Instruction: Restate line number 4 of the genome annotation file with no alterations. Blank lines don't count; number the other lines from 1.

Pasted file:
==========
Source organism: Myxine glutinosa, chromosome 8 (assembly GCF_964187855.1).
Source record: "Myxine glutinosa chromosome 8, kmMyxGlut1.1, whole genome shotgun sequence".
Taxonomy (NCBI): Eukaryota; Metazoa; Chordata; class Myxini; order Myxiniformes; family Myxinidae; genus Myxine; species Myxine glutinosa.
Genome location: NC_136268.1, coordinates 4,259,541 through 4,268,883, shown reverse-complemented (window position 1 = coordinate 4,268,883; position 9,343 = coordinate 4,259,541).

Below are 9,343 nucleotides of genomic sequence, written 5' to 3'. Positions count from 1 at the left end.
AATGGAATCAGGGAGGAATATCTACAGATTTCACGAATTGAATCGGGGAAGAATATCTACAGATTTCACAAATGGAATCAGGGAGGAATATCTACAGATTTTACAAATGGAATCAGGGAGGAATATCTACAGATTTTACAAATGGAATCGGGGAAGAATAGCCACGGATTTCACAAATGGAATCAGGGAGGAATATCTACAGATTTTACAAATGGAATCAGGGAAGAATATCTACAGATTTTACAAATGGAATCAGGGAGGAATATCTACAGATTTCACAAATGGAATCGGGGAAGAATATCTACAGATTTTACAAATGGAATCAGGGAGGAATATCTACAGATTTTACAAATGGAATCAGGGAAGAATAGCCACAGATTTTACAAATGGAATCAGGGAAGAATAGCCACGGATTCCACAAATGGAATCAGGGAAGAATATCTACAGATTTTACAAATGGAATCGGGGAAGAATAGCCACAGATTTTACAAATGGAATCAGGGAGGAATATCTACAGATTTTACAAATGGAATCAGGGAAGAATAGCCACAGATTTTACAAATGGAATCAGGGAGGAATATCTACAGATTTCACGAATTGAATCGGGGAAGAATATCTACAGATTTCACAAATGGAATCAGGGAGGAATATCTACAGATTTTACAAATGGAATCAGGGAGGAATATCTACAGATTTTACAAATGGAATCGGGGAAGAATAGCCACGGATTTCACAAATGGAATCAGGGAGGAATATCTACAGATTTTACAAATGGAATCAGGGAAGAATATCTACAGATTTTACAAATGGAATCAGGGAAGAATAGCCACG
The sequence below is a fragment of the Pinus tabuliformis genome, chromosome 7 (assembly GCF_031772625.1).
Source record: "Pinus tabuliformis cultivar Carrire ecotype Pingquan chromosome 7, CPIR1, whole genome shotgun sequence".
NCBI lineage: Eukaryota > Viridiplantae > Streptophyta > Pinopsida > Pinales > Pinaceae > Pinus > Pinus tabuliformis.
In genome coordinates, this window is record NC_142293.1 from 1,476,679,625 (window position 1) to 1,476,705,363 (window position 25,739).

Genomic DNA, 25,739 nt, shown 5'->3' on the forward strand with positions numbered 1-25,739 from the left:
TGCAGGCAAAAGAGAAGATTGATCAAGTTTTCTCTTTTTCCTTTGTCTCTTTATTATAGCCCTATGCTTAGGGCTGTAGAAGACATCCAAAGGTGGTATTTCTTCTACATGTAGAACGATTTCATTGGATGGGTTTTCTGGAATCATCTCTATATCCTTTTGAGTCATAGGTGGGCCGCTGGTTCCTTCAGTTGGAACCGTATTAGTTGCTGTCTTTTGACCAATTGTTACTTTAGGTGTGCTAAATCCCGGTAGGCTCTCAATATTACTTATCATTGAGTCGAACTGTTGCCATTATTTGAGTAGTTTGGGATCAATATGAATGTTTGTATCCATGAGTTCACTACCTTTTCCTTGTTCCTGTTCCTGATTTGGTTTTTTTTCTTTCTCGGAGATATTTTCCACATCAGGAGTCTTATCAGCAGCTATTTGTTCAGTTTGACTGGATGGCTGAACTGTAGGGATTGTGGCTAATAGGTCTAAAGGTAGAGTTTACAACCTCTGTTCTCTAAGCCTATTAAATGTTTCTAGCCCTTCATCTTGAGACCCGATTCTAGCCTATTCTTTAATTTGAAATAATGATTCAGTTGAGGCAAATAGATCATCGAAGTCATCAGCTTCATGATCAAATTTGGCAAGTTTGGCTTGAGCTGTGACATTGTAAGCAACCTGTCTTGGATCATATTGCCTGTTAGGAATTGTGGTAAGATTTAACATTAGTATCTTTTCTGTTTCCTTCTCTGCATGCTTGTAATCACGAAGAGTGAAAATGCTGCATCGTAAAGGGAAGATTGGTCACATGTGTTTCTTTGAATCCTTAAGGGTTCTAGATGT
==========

Genome location: NC_136268.1, coordinates 4,259,541 through 4,268,883, shown reverse-complemented (window position 1 = coordinate 4,268,883; position 9,343 = coordinate 4,259,541).